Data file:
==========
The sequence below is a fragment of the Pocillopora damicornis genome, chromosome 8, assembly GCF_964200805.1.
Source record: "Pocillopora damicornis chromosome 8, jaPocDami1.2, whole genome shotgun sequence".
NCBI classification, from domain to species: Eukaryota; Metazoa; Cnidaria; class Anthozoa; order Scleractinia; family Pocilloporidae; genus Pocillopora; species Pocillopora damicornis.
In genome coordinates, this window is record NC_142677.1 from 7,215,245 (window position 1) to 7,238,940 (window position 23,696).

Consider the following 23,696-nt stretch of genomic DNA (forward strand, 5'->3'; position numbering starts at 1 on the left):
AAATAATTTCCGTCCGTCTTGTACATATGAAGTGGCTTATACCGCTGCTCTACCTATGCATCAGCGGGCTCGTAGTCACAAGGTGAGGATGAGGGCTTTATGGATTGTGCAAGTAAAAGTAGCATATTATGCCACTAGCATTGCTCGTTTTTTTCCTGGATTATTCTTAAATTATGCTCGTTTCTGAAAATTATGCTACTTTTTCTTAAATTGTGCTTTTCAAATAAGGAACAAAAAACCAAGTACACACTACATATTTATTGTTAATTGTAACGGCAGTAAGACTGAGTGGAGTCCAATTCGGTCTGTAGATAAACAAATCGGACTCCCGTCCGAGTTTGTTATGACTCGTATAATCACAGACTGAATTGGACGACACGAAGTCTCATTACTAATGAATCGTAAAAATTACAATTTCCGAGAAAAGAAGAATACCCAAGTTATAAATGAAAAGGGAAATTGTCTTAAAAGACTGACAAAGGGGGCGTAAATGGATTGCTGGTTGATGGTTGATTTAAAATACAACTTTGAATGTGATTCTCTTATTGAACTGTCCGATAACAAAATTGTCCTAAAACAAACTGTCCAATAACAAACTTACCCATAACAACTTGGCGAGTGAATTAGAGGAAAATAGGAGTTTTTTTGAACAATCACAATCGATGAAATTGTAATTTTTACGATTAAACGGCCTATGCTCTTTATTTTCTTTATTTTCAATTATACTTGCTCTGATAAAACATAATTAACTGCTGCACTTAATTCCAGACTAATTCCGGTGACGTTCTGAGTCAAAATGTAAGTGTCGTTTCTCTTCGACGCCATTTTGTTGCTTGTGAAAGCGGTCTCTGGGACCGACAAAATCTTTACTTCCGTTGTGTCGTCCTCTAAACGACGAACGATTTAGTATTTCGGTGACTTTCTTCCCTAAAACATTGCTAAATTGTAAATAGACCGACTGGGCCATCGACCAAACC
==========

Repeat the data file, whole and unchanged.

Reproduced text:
The sequence below is a fragment of the Pocillopora damicornis genome, chromosome 8, assembly GCF_964200805.1.
Source record: "Pocillopora damicornis chromosome 8, jaPocDami1.2, whole genome shotgun sequence".
NCBI classification, from domain to species: Eukaryota; Metazoa; Cnidaria; class Anthozoa; order Scleractinia; family Pocilloporidae; genus Pocillopora; species Pocillopora damicornis.
In genome coordinates, this window is record NC_142677.1 from 7,215,245 (window position 1) to 7,238,940 (window position 23,696).

Consider the following 23,696-nt stretch of genomic DNA (forward strand, 5'->3'; position numbering starts at 1 on the left):
AAATAATTTCCGTCCGTCTTGTACATATGAAGTGGCTTATACCGCTGCTCTACCTATGCATCAGCGGGCTCGTAGTCACAAGGTGAGGATGAGGGCTTTATGGATTGTGCAAGTAAAAGTAGCATATTATGCCACTAGCATTGCTCGTTTTTTTCCTGGATTATTCTTAAATTATGCTCGTTTCTGAAAATTATGCTACTTTTTCTTAAATTGTGCTTTTCAAATAAGGAACAAAAAACCAAGTACACACTACATATTTATTGTTAATTGTAACGGCAGTAAGACTGAGTGGAGTCCAATTCGGTCTGTAGATAAACAAATCGGACTCCCGTCCGAGTTTGTTATGACTCGTATAATCACAGACTGAATTGGACGACACGAAGTCTCATTACTAATGAATCGTAAAAATTACAATTTCCGAGAAAAGAAGAATACCCAAGTTATAAATGAAAAGGGAAATTGTCTTAAAAGACTGACAAAGGGGGCGTAAATGGATTGCTGGTTGATGGTTGATTTAAAATACAACTTTGAATGTGATTCTCTTATTGAACTGTCCGATAACAAAATTGTCCTAAAACAAACTGTCCAATAACAAACTTACCCATAACAACTTGGCGAGTGAATTAGAGGAAAATAGGAGTTTTTTTGAACAATCACAATCGATGAAATTGTAATTTTTACGATTAAACGGCCTATGCTCTTTATTTTCTTTATTTTCAATTATACTTGCTCTGATAAAACATAATTAACTGCTGCACTTAATTCCAGACTAATTCCGGTGACGTTCTGAGTCAAAATGTAAGTGTCGTTTCTCTTCGACGCCATTTTGTTGCTTGTGAAAGCGGTCTCTGGGACCGACAAAATCTTTACTTCCGTTGTGTCGTCCTCTAAACGACGAACGATTTAGTATTTCGGTGACTTTCTTCCCTAAAACATTGCTAAATTGTAAATAGACCGACTGGGCCATCGACCAAACC